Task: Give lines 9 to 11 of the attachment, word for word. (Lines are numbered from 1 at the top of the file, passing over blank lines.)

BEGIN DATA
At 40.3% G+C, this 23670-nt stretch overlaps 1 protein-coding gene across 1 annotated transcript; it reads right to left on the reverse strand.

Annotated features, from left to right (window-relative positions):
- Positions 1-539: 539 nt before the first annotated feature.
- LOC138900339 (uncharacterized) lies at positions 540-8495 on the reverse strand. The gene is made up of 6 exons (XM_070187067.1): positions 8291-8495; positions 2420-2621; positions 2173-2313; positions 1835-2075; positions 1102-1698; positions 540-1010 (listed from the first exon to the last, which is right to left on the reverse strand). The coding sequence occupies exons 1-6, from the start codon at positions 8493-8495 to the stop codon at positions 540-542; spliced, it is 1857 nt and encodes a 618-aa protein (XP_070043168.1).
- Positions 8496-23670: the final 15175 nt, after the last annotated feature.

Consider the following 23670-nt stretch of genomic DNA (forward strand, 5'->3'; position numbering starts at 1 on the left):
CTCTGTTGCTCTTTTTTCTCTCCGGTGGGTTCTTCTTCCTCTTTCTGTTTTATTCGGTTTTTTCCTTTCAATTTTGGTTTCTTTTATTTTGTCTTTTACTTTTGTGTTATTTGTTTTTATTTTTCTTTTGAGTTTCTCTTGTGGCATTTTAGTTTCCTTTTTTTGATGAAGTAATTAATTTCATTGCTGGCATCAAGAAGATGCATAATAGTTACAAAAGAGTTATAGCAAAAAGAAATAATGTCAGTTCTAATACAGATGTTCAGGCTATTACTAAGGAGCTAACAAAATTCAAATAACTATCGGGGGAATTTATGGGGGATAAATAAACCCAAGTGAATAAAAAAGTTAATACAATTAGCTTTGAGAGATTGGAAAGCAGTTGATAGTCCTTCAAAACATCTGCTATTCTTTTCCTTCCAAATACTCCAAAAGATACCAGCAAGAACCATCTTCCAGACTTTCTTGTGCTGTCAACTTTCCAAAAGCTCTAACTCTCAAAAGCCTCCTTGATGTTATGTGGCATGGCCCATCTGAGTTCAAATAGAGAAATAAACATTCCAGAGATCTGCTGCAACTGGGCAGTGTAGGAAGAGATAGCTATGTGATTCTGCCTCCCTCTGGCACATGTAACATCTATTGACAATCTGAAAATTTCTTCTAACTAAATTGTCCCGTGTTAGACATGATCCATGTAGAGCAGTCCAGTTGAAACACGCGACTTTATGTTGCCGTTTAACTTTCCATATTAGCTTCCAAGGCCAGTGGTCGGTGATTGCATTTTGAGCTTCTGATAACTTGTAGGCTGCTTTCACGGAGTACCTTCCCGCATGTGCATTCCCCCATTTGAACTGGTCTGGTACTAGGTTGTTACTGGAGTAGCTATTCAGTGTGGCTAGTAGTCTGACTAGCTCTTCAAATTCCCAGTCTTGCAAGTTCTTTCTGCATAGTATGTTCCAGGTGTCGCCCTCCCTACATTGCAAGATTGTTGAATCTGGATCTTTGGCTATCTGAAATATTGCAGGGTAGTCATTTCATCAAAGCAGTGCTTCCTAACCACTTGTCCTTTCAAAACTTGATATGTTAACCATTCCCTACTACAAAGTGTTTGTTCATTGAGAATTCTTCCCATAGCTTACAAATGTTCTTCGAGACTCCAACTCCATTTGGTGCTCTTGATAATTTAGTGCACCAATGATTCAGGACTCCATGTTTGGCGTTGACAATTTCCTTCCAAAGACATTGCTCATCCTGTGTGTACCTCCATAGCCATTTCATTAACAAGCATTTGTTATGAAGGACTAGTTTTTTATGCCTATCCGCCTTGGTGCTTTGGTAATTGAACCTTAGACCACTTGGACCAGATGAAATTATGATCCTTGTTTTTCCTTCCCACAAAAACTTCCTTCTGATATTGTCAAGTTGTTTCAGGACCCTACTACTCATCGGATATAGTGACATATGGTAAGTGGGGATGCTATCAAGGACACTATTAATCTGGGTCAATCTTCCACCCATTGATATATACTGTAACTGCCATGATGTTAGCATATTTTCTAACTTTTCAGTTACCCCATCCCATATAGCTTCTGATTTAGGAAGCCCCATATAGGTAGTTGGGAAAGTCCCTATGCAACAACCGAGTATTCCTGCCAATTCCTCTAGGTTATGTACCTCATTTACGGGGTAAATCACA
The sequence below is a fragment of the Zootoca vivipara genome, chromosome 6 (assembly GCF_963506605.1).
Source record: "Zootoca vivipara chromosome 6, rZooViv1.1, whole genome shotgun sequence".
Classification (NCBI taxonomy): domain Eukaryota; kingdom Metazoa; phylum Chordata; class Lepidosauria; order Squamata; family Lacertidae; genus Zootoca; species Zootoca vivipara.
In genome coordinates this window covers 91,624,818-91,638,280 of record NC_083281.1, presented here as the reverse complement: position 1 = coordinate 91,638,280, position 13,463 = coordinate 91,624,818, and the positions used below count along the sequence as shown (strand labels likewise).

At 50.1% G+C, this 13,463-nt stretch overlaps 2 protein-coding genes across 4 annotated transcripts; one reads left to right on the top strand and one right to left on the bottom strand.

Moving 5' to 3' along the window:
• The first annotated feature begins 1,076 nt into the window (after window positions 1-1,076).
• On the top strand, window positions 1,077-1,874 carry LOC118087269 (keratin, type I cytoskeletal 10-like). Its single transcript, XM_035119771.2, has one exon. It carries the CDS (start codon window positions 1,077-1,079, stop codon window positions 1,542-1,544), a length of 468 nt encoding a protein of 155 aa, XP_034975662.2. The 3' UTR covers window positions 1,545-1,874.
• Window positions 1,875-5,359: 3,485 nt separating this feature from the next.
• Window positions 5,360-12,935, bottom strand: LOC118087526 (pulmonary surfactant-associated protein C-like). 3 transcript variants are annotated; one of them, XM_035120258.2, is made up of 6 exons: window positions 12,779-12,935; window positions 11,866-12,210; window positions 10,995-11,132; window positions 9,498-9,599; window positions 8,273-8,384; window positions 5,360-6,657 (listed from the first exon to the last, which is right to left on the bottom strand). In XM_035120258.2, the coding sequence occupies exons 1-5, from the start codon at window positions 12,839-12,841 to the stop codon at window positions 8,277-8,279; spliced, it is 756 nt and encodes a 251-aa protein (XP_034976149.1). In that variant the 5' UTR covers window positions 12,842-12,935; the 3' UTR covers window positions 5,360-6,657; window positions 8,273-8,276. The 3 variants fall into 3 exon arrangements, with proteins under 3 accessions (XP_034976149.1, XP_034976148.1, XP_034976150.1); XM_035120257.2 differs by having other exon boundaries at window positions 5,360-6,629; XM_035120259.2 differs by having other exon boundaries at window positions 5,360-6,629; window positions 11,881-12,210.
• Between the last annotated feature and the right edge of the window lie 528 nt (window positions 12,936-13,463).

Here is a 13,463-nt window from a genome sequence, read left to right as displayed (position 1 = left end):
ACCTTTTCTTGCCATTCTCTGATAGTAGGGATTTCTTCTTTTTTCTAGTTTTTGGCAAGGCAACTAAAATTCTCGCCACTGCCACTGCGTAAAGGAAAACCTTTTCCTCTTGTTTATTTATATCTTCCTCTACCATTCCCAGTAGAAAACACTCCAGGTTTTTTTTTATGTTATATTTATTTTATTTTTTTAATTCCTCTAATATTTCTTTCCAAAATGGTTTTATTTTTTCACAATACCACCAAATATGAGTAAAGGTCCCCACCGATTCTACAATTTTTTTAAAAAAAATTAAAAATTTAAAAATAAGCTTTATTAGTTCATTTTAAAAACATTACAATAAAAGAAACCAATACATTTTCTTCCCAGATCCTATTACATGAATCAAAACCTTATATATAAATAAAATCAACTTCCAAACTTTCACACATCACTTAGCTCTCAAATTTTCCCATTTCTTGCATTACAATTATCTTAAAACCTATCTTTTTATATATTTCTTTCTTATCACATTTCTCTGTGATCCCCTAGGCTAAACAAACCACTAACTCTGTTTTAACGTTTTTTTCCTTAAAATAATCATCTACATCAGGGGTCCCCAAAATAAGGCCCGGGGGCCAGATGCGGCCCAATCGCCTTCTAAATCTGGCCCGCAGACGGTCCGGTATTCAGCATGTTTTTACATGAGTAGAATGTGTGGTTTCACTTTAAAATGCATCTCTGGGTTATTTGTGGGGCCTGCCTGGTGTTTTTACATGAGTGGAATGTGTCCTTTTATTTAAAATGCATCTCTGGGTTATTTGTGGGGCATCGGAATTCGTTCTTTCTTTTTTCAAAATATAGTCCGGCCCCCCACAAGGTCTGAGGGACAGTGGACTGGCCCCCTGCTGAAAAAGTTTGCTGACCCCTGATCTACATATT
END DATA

Source record: "Zootoca vivipara chromosome 6, rZooViv1.1, whole genome shotgun sequence".
Classification (NCBI taxonomy): domain Eukaryota; kingdom Metazoa; phylum Chordata; class Lepidosauria; order Squamata; family Lacertidae; genus Zootoca; species Zootoca vivipara.
In genome coordinates this window covers 91,624,818-91,638,280 of record NC_083281.1, presented here as the reverse complement: position 1 = coordinate 91,638,280, position 13,463 = coordinate 91,624,818, and the positions used below count along the sequence as shown (strand labels likewise).